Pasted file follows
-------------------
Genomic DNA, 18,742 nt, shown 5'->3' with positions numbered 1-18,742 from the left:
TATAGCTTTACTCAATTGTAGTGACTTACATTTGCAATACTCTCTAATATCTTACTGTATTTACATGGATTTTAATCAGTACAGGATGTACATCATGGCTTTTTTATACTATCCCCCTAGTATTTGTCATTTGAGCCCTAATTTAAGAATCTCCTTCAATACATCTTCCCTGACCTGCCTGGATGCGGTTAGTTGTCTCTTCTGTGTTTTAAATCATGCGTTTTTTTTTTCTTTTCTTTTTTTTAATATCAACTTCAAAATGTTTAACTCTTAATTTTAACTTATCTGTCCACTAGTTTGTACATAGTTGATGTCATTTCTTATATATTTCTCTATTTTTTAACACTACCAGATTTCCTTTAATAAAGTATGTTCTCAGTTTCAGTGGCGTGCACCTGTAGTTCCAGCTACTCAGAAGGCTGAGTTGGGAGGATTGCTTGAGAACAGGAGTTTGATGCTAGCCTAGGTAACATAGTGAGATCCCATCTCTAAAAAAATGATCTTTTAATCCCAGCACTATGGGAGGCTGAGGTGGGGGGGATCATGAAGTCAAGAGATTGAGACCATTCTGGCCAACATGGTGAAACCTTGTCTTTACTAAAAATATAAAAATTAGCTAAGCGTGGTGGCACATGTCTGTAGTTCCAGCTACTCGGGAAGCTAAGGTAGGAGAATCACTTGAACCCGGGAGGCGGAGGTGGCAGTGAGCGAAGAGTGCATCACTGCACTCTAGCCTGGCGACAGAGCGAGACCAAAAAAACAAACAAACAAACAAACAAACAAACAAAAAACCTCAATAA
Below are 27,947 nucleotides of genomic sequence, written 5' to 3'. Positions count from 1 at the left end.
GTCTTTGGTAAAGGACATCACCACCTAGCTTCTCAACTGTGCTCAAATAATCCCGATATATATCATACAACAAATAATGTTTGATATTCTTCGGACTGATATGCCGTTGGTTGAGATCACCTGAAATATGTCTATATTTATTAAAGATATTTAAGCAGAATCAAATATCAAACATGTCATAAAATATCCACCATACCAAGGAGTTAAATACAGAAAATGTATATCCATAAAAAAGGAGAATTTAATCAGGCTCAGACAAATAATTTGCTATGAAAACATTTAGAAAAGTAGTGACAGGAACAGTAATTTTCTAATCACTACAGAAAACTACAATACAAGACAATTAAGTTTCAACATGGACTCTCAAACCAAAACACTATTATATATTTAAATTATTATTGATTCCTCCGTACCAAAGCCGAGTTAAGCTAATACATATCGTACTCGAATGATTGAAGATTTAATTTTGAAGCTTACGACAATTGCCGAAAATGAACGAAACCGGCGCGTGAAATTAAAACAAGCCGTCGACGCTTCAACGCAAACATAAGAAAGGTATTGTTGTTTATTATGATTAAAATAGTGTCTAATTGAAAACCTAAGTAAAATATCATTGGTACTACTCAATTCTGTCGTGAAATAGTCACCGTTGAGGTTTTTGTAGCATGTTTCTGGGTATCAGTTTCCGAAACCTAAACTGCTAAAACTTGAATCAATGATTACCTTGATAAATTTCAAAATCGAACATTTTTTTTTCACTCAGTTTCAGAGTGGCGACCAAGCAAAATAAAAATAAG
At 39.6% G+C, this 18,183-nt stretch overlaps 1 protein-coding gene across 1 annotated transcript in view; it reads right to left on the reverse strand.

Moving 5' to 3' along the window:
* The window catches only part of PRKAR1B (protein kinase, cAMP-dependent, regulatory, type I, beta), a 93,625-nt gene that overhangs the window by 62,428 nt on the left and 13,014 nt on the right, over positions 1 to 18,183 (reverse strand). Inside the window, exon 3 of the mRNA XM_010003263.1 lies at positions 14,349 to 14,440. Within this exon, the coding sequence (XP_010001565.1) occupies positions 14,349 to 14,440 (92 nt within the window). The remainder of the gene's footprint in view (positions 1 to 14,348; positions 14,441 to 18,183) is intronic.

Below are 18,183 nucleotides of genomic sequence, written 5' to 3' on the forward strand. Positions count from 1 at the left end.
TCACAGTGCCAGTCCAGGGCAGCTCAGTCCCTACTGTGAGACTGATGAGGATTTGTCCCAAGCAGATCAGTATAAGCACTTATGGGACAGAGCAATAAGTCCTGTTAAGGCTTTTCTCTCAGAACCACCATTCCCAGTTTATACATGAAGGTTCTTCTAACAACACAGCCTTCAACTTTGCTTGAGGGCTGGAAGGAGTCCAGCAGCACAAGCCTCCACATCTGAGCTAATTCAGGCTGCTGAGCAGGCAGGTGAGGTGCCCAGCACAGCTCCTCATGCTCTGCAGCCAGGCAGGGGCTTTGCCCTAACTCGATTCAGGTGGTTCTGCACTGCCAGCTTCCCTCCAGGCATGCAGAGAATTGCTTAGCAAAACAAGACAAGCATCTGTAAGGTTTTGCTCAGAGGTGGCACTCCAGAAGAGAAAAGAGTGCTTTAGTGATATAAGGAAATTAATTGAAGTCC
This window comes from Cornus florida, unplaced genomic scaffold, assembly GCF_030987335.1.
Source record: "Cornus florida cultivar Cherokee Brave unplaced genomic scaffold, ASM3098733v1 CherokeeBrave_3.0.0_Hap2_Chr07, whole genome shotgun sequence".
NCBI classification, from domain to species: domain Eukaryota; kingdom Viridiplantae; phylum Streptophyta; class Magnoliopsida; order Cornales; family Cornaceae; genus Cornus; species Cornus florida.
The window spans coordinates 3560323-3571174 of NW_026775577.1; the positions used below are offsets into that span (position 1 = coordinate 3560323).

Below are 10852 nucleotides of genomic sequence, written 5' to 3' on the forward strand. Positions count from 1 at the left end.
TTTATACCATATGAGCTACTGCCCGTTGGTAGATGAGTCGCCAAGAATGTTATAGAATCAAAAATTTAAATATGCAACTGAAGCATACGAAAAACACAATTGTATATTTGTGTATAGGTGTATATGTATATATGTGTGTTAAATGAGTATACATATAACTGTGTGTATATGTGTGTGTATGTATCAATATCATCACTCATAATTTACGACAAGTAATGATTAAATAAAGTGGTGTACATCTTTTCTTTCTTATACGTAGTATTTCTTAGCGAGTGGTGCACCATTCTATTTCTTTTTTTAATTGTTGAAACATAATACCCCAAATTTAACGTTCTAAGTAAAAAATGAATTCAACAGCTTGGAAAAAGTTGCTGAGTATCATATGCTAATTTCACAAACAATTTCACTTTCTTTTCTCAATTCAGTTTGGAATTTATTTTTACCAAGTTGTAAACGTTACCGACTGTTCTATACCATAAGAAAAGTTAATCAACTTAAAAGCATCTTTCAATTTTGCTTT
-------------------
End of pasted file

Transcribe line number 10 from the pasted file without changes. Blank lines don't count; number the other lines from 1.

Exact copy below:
This window comes from Cornus florida, unplaced genomic scaffold, assembly GCF_030987335.1.